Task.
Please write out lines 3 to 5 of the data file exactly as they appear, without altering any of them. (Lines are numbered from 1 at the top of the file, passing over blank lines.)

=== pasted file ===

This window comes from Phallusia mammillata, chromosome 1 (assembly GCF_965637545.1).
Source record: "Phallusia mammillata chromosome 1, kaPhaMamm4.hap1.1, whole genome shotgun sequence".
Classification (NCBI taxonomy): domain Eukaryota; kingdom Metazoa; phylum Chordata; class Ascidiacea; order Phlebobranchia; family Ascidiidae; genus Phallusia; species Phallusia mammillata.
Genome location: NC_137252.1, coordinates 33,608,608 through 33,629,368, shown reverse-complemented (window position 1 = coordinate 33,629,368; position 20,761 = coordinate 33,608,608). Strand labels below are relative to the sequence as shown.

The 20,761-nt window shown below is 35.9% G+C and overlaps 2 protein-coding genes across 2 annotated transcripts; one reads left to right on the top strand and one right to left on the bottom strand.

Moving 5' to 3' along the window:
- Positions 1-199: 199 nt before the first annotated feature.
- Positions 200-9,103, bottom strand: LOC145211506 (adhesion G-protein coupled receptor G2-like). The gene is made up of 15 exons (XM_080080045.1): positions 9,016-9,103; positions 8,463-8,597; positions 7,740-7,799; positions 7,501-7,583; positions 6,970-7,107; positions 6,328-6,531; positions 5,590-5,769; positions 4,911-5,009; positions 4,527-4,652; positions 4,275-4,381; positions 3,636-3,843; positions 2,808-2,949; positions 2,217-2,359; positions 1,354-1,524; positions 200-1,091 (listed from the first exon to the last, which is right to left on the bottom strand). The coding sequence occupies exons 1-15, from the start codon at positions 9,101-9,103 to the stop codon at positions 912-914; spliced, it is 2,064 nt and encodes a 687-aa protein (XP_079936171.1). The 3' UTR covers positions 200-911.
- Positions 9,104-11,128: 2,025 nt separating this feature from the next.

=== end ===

Classification (NCBI taxonomy): domain Eukaryota; kingdom Metazoa; phylum Chordata; class Ascidiacea; order Phlebobranchia; family Ascidiidae; genus Phallusia; species Phallusia mammillata.
Genome location: NC_137252.1, coordinates 33,608,608 through 33,629,368, shown reverse-complemented (window position 1 = coordinate 33,629,368; position 20,761 = coordinate 33,608,608). Strand labels below are relative to the sequence as shown.

The 20,761-nt window shown below is 35.9% G+C and overlaps 2 protein-coding genes across 2 annotated transcripts; one reads left to right on the top strand and one right to left on the bottom strand.